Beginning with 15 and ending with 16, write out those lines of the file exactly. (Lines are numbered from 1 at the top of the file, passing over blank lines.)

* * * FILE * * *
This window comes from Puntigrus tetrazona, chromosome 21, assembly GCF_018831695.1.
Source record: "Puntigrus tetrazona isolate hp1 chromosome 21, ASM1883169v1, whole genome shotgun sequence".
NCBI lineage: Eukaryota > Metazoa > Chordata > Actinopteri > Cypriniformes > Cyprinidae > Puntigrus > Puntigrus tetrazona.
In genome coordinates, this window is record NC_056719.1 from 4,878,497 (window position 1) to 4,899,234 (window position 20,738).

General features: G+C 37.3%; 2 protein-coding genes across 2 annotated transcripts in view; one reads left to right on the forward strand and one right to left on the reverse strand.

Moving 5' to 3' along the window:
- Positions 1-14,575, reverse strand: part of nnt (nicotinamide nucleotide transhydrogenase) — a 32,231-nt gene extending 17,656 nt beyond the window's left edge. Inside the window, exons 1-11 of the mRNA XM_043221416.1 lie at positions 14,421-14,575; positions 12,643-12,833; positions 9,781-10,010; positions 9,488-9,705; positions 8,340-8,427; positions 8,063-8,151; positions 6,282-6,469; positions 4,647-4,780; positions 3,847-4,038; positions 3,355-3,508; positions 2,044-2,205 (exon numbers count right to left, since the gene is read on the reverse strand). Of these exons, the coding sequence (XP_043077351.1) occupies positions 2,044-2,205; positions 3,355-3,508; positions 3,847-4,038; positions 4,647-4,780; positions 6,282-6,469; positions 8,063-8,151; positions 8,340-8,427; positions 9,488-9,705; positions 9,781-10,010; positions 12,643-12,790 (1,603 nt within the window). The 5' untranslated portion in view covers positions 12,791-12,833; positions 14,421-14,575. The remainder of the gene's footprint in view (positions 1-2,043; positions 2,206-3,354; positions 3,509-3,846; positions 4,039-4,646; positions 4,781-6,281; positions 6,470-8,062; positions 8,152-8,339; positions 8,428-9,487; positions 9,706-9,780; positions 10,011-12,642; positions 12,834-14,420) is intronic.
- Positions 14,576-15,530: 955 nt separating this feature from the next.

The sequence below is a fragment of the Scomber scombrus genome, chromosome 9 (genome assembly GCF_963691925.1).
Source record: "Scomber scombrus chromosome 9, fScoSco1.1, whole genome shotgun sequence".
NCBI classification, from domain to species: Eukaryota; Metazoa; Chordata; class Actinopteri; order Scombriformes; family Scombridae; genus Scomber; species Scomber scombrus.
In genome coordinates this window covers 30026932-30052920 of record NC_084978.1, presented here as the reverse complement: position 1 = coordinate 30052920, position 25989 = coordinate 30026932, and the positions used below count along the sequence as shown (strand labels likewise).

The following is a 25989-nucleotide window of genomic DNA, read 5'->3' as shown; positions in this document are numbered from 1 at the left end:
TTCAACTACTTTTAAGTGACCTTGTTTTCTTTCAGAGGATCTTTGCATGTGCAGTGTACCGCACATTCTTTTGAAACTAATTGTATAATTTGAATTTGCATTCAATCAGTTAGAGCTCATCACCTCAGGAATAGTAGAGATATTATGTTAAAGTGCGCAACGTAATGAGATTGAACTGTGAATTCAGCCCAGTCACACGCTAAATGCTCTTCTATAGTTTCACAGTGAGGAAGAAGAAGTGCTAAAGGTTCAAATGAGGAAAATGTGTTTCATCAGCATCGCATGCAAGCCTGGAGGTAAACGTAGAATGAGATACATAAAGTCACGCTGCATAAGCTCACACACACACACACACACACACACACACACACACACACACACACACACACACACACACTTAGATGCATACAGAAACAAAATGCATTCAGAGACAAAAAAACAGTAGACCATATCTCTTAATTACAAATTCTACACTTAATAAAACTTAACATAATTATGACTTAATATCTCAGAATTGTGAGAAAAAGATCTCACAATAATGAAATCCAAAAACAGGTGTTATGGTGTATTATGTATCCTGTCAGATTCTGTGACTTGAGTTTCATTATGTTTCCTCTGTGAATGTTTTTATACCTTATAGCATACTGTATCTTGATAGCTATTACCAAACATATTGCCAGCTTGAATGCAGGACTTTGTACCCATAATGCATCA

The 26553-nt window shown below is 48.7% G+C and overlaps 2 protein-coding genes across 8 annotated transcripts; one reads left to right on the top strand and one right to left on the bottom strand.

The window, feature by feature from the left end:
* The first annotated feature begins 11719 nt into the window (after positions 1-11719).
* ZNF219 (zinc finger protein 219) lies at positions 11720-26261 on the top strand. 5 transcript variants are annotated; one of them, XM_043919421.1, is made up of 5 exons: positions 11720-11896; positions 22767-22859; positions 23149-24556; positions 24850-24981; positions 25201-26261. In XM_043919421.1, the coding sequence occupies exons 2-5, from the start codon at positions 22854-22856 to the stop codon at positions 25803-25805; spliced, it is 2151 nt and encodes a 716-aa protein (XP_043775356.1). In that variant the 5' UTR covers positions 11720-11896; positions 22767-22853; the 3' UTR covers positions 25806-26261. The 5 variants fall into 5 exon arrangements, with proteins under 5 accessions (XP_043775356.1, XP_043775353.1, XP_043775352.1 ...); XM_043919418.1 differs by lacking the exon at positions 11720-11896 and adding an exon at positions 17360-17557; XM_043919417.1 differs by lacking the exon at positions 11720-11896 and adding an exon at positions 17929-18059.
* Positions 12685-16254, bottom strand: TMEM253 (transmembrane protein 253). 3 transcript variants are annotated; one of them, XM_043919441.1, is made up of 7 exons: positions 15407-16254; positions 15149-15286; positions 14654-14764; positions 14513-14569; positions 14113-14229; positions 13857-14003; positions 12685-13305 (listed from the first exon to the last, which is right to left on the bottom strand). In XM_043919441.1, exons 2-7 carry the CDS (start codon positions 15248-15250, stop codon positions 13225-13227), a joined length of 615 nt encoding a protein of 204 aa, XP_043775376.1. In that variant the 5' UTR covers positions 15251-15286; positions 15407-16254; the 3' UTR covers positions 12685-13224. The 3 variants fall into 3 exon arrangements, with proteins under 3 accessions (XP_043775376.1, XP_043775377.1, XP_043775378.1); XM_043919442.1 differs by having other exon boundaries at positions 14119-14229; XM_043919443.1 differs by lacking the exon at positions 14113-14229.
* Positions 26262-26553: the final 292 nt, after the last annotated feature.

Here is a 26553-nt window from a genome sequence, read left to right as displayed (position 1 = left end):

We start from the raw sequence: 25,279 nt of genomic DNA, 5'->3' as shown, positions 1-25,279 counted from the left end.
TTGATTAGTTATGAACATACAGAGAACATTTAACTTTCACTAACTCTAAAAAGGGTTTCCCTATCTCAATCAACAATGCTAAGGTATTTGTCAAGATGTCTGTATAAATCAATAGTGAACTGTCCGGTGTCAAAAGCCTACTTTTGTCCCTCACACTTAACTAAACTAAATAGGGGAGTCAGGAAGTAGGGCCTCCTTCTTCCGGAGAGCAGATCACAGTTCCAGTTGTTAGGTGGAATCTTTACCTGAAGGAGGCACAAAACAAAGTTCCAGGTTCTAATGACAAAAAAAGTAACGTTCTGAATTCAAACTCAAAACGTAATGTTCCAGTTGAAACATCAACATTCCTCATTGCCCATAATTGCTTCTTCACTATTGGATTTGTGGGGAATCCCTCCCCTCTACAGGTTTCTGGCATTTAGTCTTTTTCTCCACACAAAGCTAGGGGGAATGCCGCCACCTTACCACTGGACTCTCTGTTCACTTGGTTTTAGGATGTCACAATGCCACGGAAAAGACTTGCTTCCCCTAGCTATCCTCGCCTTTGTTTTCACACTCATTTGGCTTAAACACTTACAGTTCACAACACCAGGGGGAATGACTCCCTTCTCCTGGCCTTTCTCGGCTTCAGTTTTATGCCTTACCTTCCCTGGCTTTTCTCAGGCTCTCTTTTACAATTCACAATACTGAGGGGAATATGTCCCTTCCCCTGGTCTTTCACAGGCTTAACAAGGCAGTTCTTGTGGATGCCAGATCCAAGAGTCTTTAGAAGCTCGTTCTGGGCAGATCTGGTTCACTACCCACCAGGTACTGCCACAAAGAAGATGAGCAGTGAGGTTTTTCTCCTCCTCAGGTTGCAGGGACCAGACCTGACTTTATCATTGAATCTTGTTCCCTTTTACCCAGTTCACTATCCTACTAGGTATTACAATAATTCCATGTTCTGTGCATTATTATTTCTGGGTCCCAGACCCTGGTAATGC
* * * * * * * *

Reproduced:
The 26553-nt window shown below is 48.7% G+C and overlaps 2 protein-coding genes across 8 annotated transcripts; one reads left to right on the top strand and one right to left on the bottom strand.

The window, feature by feature from the left end: